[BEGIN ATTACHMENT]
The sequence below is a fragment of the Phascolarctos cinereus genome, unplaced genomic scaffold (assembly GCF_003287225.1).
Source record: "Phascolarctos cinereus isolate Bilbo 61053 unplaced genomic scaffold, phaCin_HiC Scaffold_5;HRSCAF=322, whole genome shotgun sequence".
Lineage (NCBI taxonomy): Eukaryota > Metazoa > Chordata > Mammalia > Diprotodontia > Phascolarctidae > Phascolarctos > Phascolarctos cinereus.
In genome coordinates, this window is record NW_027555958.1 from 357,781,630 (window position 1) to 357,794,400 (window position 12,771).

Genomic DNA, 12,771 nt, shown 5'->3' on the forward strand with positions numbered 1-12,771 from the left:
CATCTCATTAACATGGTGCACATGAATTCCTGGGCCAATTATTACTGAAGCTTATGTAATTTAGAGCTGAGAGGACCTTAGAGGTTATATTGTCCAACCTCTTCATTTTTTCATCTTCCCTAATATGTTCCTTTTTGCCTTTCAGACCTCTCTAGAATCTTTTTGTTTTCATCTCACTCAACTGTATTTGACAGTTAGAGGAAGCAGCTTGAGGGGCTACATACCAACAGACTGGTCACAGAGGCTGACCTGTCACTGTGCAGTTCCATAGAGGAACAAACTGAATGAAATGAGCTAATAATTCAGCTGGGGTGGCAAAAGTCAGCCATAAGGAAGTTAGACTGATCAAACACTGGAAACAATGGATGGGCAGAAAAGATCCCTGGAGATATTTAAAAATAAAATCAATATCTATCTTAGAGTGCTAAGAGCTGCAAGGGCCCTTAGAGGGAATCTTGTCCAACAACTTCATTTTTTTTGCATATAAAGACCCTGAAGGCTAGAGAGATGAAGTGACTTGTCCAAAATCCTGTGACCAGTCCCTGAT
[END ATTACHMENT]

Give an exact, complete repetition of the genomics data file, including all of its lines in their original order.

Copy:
The sequence below is a fragment of the Phascolarctos cinereus genome, unplaced genomic scaffold (assembly GCF_003287225.1).
Source record: "Phascolarctos cinereus isolate Bilbo 61053 unplaced genomic scaffold, phaCin_HiC Scaffold_5;HRSCAF=322, whole genome shotgun sequence".
Lineage (NCBI taxonomy): Eukaryota > Metazoa > Chordata > Mammalia > Diprotodontia > Phascolarctidae > Phascolarctos > Phascolarctos cinereus.
In genome coordinates, this window is record NW_027555958.1 from 357,781,630 (window position 1) to 357,794,400 (window position 12,771).

Genomic DNA, 12,771 nt, shown 5'->3' on the forward strand with positions numbered 1-12,771 from the left:
CATCTCATTAACATGGTGCACATGAATTCCTGGGCCAATTATTACTGAAGCTTATGTAATTTAGAGCTGAGAGGACCTTAGAGGTTATATTGTCCAACCTCTTCATTTTTTCATCTTCCCTAATATGTTCCTTTTTGCCTTTCAGACCTCTCTAGAATCTTTTTGTTTTCATCTCACTCAACTGTATTTGACAGTTAGAGGAAGCAGCTTGAGGGGCTACATACCAACAGACTGGTCACAGAGGCTGACCTGTCACTGTGCAGTTCCATAGAGGAACAAACTGAATGAAATGAGCTAATAATTCAGCTGGGGTGGCAAAAGTCAGCCATAAGGAAGTTAGACTGATCAAACACTGGAAACAATGGATGGGCAGAAAAGATCCCTGGAGATATTTAAAAATAAAATCAATATCTATCTTAGAGTGCTAAGAGCTGCAAGGGCCCTTAGAGGGAATCTTGTCCAACAACTTCATTTTTTTTGCATATAAAGACCCTGAAGGCTAGAGAGATGAAGTGACTTGTCCAAAATCCTGTGACCAGTCCCTGAT